Anxiety Over Brexit Collapses the Cross-Border Delivery System
British companies are rushing to store goods with only five weeks to go before post-Brexit customs controls take effect on January 1. It is causing a rise in the cost of cross-border deliveries and reducing capacity, according to industry sources.
The frantic activity reflects rising concerns that Britain’s final departure from the world’s biggest trading bloc will bring chaos at its frontiers. Companies struggle to navigate a full customs border for the first time since 1993.
According to several logistics companies, they had seen increased demand to bring goods into the UK ahead of any hypothetical disruption in January. Customs agents report that they are overwhelmed by requests for help from traders, who are faced with new regulations.
Jon Swallow, director of Jordon Freight, referred to the dynamics of the last two weeks. He stated that they had told their customers the best they could do at the time was to stock up, store, and they were bringing everything they could.
The consequence of this is that there is not enough capacity, and prices are skyrocketing. Swallow explains that increased demand has pushed prices up by around 20% in recent weeks. They are likely to rebound further in December.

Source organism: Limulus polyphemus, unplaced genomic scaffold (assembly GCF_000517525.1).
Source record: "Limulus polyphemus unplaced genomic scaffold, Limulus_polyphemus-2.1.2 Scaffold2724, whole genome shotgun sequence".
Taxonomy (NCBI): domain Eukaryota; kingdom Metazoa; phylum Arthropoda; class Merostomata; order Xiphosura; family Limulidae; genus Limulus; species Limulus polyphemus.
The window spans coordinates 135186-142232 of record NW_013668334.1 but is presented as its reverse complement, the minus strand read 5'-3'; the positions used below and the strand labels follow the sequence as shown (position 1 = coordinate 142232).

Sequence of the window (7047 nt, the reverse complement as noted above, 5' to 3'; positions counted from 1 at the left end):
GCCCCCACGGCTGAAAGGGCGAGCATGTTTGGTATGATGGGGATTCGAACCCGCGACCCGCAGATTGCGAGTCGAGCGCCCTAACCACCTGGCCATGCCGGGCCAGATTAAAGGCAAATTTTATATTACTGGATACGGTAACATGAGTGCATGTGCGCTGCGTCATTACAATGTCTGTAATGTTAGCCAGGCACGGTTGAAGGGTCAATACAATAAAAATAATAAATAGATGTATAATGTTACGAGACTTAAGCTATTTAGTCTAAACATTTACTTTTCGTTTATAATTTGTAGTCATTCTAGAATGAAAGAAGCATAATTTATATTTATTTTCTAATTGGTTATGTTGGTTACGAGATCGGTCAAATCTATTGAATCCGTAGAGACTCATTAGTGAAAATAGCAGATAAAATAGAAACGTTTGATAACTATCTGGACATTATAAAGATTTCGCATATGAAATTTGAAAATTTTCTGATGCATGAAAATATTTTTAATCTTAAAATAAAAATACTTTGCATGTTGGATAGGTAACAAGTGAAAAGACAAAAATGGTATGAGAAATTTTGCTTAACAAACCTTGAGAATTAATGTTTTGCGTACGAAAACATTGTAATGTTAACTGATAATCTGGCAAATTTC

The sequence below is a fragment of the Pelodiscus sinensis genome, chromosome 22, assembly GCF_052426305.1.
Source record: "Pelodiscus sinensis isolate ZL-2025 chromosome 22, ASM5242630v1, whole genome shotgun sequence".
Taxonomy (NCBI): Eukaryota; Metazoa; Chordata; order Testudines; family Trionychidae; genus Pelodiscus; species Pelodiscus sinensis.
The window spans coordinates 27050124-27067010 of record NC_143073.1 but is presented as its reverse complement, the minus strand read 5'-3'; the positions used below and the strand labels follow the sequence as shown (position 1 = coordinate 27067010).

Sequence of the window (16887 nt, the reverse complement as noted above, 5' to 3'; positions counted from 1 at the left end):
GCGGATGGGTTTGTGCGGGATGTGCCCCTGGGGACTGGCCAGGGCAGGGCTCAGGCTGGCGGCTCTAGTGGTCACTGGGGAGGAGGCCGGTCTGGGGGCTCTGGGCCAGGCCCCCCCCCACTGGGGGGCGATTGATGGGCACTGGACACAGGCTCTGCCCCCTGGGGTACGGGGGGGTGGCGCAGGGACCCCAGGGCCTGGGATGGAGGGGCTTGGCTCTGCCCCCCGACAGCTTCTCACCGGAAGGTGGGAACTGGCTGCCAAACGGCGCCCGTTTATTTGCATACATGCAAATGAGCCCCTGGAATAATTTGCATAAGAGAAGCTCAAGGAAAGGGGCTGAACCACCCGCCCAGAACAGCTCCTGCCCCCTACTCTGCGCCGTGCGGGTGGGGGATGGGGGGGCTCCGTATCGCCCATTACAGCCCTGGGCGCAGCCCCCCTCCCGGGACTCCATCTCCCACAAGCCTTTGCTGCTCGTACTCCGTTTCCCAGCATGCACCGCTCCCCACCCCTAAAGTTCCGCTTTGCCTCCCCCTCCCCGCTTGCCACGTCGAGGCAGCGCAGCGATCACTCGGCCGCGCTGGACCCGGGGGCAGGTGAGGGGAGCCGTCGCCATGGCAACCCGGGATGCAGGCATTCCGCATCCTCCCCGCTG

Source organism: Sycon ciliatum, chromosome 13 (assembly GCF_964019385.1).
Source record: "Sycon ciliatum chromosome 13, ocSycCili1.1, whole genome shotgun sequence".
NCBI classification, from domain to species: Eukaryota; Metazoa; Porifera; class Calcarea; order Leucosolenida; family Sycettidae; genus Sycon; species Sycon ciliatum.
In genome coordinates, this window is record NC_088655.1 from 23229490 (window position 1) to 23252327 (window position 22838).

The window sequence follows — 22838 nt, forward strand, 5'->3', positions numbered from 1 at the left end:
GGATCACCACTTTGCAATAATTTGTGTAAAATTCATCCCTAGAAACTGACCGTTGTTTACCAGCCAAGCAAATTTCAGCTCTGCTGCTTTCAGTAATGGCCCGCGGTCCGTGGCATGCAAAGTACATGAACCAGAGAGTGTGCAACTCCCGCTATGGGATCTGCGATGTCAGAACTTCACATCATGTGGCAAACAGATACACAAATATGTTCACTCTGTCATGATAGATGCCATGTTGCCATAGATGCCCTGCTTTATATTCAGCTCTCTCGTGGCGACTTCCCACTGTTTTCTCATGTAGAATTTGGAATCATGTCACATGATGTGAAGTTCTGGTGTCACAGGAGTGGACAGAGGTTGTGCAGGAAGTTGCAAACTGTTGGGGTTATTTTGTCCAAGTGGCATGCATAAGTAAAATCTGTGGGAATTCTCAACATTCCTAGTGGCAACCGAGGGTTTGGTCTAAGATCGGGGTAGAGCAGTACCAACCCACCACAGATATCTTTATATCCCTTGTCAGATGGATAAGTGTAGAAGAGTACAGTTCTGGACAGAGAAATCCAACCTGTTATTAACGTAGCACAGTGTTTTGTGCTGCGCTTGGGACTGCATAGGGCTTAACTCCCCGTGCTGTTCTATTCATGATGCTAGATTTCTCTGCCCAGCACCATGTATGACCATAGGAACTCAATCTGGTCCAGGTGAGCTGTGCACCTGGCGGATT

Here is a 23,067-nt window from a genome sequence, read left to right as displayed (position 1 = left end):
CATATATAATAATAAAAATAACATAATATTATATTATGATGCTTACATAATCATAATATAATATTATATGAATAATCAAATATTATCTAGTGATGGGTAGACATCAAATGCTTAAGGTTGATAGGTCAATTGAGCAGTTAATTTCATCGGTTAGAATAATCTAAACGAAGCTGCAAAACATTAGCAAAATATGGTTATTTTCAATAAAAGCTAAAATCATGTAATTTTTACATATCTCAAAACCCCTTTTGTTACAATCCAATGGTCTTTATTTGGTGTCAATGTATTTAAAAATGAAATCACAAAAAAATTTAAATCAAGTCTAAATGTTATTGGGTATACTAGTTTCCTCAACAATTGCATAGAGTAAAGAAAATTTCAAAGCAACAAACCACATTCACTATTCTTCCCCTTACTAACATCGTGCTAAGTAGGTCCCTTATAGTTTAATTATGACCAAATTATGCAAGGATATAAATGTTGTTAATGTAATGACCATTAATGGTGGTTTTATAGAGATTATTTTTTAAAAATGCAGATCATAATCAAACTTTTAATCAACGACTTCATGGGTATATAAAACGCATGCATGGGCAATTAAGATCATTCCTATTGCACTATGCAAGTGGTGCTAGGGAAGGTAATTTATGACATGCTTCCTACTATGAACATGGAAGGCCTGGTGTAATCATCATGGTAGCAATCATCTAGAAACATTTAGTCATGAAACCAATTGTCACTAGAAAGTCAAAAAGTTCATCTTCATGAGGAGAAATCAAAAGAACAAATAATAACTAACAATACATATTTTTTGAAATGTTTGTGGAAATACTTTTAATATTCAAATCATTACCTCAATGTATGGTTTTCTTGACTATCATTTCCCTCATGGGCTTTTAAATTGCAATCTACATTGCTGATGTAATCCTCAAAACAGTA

Transport prices skyrocket
Tony Shally, from Espace Europe, points out that the cost of travel between Poland and England and between France and England has increased by more than 10%.
This frenetic activity reflects the need to prepare for the UK’s exit, from the world’s largest trading bloc. Brexit means that goods entering the European Union after December 31 will need customs and security declarations, as well as border controls.
Businesses had already started stockpiling goods in the run-up to Brexit. But now, following the impact of the pandemic, many of them are in a weaker financial position.
In addition to the urgency of introducing goods before January 1, many companies have to prepare to process customs declarations for the first time. It is putting enormous pressure on the small customs sector.
Sam Harris, operations manager for Freight UK, explains that just answering phone calls from new customers has become a full-time job. Most do not know anything about customs; he sums up. Everybody is panicking.
According to Britain’s logistics industry estimations, 250 million customs declarations a year will be needed for EU trade.
The Road Haulage Association predicts that it will require some 50,000 customs agents. The number of agents now equal between 5,000 and 10,000.
The government has provided £84 million to train staff. However, many companies in the small sector have refused to take on workers before finding out how the new system will work. Therefore, those companies providing customs are in huge demand.
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